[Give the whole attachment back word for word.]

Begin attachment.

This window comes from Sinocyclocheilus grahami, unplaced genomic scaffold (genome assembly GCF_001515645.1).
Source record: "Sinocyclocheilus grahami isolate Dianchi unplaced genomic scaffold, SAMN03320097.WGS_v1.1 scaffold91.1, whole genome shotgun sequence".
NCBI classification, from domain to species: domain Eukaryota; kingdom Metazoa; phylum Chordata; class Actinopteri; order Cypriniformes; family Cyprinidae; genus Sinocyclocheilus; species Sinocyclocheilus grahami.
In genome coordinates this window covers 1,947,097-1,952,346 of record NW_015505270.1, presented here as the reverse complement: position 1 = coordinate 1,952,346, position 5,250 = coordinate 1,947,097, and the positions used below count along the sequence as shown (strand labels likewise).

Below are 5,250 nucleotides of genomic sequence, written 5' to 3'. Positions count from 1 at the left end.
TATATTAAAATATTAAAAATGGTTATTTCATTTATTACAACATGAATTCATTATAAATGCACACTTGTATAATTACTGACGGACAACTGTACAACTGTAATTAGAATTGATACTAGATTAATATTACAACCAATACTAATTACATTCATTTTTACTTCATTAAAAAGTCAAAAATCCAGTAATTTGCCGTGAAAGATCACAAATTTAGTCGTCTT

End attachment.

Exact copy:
This window comes from Sinocyclocheilus grahami, unplaced genomic scaffold (genome assembly GCF_001515645.1).
Source record: "Sinocyclocheilus grahami isolate Dianchi unplaced genomic scaffold, SAMN03320097.WGS_v1.1 scaffold91.1, whole genome shotgun sequence".
NCBI classification, from domain to species: domain Eukaryota; kingdom Metazoa; phylum Chordata; class Actinopteri; order Cypriniformes; family Cyprinidae; genus Sinocyclocheilus; species Sinocyclocheilus grahami.
In genome coordinates this window covers 1,947,097-1,952,346 of record NW_015505270.1, presented here as the reverse complement: position 1 = coordinate 1,952,346, position 5,250 = coordinate 1,947,097, and the positions used below count along the sequence as shown (strand labels likewise).

Below are 5,250 nucleotides of genomic sequence, written 5' to 3'. Positions count from 1 at the left end.
TATATTAAAATATTAAAAATGGTTATTTCATTTATTACAACATGAATTCATTATAAATGCACACTTGTATAATTACTGACGGACAACTGTACAACTGTAATTAGAATTGATACTAGATTAATATTACAACCAATACTAATTACATTCATTTTTACTTCATTAAAAAGTCAAAAATCCAGTAATTTGCCGTGAAAGATCACAAATTTAGTCGTCTT